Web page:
It is often said that the mark of a good society is the way it treats its most vulnerable citizens.
Since the advent of democracy, the South African Social Security Agency has been focused on getting the right person paid the right amount under the right conditions all the time.
The agency was directed by the minister of social development to pay attention to the quality and conditions of the service experience of recipients and beneficiaries, and our long-term approach will ensure total system integration and the highest levels of dignity in all social services, including grant payments.
In the medium term, our mission is to administer quality customer-centric social-security services, while pursuing private-sector interventions to improve the beneficiary experience. Unfortunately, negative publicity has focused on this and not on our long-term goals. Much has been said, with little evidence offered, about the potential corruption of our processes.
But we will continue to root out any corruption in the grant system. The agency is using the latest available biometric technology to administer the payment of social grants. Within record time – from March 2012 to August 2013 – we re-registered all 16-million beneficiaries of social grants, getting them on to the new system.
In this period, about 150 000 grants (presumably fraudulent) were cancelled, leading to a saving of about R150-million a year. Also, transaction costs of disbursing social grants have dropped significantly, from R33 to R16 per transaction per month, creating further savings.
The agency remains committed to ensuring, through the employment of technology and qualified people, the cutting of the grant payment time down to a matter of minutes. Already, with our new systems and infrastructure, our people are beginning to experience excellent services.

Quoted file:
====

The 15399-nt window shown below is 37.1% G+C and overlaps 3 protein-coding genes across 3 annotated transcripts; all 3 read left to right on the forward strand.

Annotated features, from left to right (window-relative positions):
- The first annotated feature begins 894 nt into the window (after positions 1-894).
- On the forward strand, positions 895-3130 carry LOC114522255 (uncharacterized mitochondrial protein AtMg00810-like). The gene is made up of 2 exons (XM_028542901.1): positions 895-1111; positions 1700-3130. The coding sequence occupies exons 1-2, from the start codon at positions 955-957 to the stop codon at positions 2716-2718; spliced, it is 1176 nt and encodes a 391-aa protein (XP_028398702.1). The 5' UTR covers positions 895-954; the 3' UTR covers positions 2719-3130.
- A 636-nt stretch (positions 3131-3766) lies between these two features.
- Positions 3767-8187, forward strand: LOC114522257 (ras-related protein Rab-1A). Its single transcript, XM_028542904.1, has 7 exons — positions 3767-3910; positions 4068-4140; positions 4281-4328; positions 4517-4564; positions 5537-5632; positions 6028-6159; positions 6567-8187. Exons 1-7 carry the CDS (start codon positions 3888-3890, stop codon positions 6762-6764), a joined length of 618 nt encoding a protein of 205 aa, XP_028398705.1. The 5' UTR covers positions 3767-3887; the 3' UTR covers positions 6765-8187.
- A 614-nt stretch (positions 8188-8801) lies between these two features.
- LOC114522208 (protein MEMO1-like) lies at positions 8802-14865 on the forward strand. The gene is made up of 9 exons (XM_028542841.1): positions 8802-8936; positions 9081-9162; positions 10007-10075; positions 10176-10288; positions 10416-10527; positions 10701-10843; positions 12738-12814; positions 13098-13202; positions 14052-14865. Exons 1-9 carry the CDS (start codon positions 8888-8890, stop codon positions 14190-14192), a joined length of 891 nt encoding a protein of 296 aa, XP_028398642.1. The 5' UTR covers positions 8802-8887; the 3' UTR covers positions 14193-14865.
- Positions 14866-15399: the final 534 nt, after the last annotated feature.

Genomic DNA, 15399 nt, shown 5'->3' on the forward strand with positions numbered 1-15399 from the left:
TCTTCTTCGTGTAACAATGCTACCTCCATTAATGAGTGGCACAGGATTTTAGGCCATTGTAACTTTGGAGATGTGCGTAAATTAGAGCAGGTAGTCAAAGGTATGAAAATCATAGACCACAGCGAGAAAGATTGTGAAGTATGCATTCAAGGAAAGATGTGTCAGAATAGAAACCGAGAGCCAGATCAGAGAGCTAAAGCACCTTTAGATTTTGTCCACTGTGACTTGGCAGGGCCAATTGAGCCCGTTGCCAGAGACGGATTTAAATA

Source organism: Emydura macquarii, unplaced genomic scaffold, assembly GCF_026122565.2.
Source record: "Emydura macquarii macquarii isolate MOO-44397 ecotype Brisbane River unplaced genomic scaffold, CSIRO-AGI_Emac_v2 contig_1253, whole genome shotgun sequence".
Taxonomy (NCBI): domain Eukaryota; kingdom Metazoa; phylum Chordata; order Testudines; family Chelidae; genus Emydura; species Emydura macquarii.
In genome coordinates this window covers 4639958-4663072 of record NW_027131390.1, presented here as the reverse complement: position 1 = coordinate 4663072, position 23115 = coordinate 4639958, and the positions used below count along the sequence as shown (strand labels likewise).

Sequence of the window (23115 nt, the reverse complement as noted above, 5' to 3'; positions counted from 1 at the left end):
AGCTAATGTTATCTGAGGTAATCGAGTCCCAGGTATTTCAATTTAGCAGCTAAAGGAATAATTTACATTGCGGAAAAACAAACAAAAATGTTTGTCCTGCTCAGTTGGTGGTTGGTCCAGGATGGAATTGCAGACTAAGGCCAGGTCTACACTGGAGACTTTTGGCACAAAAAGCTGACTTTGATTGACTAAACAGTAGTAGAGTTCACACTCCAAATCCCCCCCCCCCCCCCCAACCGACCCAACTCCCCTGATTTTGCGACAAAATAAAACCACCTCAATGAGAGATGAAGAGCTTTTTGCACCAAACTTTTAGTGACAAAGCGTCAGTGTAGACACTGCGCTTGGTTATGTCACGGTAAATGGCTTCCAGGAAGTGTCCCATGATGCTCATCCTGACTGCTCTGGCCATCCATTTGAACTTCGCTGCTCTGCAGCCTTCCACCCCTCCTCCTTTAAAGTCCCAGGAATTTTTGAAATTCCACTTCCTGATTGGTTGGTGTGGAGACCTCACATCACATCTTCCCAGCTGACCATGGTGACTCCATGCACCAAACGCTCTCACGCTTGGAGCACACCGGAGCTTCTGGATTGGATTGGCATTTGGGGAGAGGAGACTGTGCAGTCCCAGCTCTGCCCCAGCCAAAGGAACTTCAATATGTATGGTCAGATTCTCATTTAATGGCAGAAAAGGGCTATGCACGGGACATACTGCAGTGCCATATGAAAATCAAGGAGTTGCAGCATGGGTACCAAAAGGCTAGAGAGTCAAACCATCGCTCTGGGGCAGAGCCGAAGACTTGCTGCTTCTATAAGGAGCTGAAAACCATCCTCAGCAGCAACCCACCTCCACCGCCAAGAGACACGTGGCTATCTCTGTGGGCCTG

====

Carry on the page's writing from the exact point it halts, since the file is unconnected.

Millions now get their grants paid directly into the South African Social Security Agency debit smart card, which is recognised by all ATMs in the country. Gone are the days when beneficiaries of social grants had to stand in long queues and bad weather to get their money. Today, they can access their grant money with ease, thanks to the use of reliable world-class technology.
Not only is this convenient, it has also introduced grantees to the banking system. This has large benefits for the economy of our country as the previously unbanked start to participate in the economy in a meaningful way. Recently, MasterCard celebrated the issuance of 10-million MasterCard cards to grant beneficiaries – a global milestone for developing countries.
MasterCard is committed to a continued partnership with the agency.
Feedback from beneficiaries indicates that millions of people are beginning to feel that they are getting the efficient social services they need.
Paseka Letsatsi is the spokesperson for the South African Social Security Agency